Why Learn About Chords?
Arpeggios and chord tones (the individual notes of a chord) are essential in creating bass lines even if you don’t realise it. Pretty much every bass line you’ve ever learned is based on chord tones.
A Triad is a three note chord and the core foundation of pretty much every other chord. So they’re an important first step in the study of harmony
When we look at basic chord construction in western music we usually abide by something called Tertian Harmony. This is simply the building of chords by the stacking of thirds.
I’m hoping all of you already have a knowledge of your basic intervals but if not, you should. Intervals are the building blocks of music and a good knowledge of them in all their different guises can make a massive difference to your playing and overall musicianship.
For now you just need to know two intervals. The major and minor thirds:
The thirds shown above cover two strings but we can also play them on a single string as follows:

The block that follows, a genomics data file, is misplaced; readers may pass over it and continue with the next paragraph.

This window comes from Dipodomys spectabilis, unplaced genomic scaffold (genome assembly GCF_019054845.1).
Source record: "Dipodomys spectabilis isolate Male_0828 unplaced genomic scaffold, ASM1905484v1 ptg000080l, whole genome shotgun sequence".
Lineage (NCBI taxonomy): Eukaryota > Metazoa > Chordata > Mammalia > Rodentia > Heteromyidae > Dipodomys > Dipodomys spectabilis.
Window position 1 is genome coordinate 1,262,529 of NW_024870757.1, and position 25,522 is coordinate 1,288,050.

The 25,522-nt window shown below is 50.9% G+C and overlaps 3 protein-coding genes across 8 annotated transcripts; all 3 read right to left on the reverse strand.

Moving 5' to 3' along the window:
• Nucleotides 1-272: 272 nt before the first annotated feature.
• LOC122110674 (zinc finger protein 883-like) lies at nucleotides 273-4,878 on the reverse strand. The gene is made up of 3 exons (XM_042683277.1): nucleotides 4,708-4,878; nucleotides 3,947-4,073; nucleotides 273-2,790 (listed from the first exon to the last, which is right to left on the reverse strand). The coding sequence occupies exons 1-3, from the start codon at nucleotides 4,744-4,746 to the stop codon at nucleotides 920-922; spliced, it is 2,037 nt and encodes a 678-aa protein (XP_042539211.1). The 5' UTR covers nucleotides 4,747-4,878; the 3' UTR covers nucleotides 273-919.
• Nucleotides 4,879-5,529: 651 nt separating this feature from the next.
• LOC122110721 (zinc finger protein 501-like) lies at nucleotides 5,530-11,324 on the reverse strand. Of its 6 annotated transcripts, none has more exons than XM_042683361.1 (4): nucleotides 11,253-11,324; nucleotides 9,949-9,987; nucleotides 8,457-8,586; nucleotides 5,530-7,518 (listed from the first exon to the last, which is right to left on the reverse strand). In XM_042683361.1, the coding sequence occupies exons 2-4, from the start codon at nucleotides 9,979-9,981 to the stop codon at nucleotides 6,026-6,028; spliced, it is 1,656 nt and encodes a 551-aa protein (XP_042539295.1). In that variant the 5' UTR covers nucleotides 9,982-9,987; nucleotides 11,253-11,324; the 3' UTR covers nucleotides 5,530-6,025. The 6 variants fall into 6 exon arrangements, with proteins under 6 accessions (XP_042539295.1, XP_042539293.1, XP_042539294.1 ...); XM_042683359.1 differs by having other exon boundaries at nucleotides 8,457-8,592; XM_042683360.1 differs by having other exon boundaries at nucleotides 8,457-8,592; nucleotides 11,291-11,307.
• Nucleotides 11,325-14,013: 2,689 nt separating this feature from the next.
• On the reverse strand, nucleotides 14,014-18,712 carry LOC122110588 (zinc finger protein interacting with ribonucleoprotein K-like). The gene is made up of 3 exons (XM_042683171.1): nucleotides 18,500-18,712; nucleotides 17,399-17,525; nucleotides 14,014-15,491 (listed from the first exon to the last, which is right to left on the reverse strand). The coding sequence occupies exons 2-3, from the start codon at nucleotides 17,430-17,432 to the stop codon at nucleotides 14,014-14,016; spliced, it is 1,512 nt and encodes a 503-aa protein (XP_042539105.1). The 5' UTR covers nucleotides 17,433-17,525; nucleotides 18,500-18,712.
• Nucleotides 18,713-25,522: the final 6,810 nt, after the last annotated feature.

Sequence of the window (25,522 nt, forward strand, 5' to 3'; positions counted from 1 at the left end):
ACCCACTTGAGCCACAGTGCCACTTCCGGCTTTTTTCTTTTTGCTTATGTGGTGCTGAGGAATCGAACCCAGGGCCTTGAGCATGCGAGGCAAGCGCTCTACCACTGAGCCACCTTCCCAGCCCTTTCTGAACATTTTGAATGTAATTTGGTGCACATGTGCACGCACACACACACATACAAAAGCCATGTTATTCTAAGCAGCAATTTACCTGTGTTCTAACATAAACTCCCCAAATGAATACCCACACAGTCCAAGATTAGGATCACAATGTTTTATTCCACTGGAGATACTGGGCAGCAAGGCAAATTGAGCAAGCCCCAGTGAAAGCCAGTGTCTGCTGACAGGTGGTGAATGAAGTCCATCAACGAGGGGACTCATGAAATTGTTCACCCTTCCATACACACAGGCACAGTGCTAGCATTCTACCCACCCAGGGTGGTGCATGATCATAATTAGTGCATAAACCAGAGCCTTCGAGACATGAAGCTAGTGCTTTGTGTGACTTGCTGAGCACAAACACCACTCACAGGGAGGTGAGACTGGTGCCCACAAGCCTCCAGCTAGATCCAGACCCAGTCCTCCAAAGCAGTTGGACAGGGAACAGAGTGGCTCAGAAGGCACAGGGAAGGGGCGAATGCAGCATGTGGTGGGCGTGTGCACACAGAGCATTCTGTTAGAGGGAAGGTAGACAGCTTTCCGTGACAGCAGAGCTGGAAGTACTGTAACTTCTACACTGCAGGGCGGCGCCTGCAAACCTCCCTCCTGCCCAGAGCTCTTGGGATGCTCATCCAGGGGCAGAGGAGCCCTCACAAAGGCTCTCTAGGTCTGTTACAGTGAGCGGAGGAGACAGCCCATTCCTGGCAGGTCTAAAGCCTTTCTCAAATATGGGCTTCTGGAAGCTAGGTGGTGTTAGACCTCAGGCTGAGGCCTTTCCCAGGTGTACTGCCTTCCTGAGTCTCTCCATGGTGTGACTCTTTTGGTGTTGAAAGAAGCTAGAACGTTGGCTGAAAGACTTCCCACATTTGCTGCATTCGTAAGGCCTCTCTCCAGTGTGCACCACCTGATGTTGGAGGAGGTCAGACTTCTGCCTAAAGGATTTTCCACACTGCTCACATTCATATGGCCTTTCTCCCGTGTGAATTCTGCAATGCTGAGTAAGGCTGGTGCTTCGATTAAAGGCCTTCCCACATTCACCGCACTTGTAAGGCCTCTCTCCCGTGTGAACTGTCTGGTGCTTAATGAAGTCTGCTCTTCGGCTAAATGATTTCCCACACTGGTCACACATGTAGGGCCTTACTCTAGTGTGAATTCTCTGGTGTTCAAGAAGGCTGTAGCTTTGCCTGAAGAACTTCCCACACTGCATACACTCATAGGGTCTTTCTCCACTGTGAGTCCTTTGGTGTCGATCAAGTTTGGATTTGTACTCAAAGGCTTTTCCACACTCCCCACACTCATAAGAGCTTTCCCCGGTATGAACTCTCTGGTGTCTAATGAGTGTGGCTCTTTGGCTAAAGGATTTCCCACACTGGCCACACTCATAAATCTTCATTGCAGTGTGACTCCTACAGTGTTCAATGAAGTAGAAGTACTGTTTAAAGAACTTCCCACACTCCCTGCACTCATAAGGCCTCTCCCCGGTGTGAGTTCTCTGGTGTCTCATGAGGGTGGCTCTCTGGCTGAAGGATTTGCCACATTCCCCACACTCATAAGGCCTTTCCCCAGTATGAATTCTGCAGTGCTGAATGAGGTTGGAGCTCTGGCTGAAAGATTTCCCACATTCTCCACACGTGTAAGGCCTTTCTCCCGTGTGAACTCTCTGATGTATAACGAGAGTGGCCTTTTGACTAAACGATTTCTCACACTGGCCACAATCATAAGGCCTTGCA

Building Major Triads
So we now have our thirds let’s try building a Major Triad.
To do this we just stack one third on top of another. If we take a C as our root note. Build a major third (C to E) then build a minor third from the E (E to G)
So the C major triad is the notes C, E and G. We can play the triad up and down as follows:
All Four Triads
We can see in the previous example that the Major triad is made from a formula of Major 3rd + Minor 3rd.
We can extend this principle to create the four common triads:
- Major Triad: Major 3rd + Minor 3rd
- Minor Triad: Minor 3rd + Major 3rd
- Augmented Triad: Major 3rd + Major 3rd
- Diminished Triad: Minor 3rd + Minor 3rd
Here are all four arpeggios on a root note of C:
Exercise: Play each arpeggio twice before moving onto the next in the order: Major, minor, augmented, diminished